View attachment VID_20190111_193128620.mp4
98317484-6079-4E54-982A-4CFA2260AD3F.jpeg
Hey everybody! Hope this helps ID problems with some common garden pests and critters.

Root Aphids (Aphidoidea)

"Root Aphid" is a broad term describing an unknown number of species of aphids that can attack crop roots. They are most commonly seen outdoors, where they feed on leaves of plants and overwinter either as a dormant egg or as a colony feeding on stored sugars/starches in plant roots. Indoors they are common pests due to the concentration of sugars, amino acids, and nutrients in the roots. Aphid eggs are sought after by some species of ants, who will nurture a colony of aphids to feed on their sugar and nutrient rich excrement. A common misunderstanding is the referencing of Root Aphids to phylloxera, which is another family of insects that is very similar to aphids but lacks the telltale "tailpipes" and "honeydew" discharge that distinguishes aphids.

here are some pictures of root aphids in their winged or "flier" form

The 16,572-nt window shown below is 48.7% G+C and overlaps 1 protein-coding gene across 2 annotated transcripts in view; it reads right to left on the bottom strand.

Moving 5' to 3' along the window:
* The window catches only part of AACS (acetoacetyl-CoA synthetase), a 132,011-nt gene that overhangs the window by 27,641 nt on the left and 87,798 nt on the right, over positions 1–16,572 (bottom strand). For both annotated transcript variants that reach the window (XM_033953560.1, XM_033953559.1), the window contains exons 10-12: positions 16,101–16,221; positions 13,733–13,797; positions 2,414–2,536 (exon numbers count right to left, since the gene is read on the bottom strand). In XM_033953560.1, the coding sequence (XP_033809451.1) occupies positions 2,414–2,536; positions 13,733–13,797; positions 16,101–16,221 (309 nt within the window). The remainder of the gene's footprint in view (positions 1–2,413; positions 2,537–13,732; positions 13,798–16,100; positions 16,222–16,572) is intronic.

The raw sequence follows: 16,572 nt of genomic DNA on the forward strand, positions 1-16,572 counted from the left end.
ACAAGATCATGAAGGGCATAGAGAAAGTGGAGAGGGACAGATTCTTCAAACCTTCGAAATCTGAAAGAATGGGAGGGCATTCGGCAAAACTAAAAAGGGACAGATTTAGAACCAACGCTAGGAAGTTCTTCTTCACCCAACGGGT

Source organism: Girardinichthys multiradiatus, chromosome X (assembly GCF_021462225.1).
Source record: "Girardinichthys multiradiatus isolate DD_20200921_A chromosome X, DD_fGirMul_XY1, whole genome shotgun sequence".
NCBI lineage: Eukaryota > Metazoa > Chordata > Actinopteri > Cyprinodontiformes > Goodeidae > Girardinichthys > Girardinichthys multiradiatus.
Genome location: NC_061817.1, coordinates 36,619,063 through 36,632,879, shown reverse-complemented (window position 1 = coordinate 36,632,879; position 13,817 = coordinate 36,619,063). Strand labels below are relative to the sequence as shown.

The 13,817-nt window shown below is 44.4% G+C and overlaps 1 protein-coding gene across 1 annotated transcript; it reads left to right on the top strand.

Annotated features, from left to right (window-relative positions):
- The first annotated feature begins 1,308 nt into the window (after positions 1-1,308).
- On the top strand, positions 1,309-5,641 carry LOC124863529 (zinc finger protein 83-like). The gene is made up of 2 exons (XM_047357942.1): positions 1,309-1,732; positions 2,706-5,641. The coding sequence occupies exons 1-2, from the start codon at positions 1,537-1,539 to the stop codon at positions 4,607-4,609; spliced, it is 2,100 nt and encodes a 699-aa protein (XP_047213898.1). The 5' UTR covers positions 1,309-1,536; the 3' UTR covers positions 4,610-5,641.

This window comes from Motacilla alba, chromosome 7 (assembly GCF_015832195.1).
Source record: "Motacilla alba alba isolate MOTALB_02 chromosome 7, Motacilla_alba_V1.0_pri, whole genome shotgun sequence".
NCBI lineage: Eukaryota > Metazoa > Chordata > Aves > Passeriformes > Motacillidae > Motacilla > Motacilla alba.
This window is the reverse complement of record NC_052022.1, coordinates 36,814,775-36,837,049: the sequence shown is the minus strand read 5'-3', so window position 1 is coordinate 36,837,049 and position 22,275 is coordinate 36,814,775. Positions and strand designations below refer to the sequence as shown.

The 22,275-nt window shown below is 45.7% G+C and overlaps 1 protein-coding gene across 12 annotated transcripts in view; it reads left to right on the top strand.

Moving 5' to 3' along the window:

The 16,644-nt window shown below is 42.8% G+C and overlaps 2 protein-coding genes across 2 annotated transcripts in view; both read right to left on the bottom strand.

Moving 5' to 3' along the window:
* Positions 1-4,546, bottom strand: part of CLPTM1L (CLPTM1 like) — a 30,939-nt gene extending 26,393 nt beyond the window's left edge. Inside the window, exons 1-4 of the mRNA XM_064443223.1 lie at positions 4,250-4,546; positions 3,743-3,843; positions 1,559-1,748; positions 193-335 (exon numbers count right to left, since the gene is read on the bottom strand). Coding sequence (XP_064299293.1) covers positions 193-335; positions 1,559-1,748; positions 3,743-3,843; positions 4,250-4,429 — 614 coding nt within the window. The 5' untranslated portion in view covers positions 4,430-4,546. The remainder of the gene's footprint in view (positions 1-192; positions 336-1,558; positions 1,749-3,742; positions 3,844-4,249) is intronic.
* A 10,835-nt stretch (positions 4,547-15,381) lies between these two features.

View attachment 301449View attachment 301452
you can see by these images that the winged aphid holds it's wings parallel and vertical, at the sides of it's body. It's head is similar sized to the rest of the body, and it's abdomen is either green, yellow, brown/red, or black depending on diet. It's legs are also all of a similar size (male aphids can have quite long legs, however). Immature aphids can also be seen in the bottom picture.

"crawler" form:

View attachment 301448
Notice the "tailpipes" (cornicles) on the abdomen of the aphid. These protect it when it feels threatened by producing a hard, waxlike substance that coats the aphid's exterior. This aphid was unique in that it displayed many of the common colors of root aphids. Depending on what they feed on and their maturity aphids can be any shade of either yellow, green, or red, and occasionally black/brown.

an example of aphid colonization/infestation

View attachment 301447

View attachment 301446





Fungus Gnats (Mycetophiloidea)

Fungus gnats are generally obnoxious because they get stuck in flowers in large numbers. Since their larva eat decaying matter, a growing population of fungus gnats generally indicates either over-watered plants/over saturated media, or an unhealthy root mass. Females will travel from pot to pot looking for optimum conditions to lay eggs. Females lay eggs in the top 2-3 inches of soil and can lay up to 200 in her 10 day life. Both the eggs and the larvae are very cold resistant, but cannot survive without a moist environment. It is recommended to let the top 2-3 inches of soil dry out between waterings in most media to avoid fungus gnats, especially late in flower.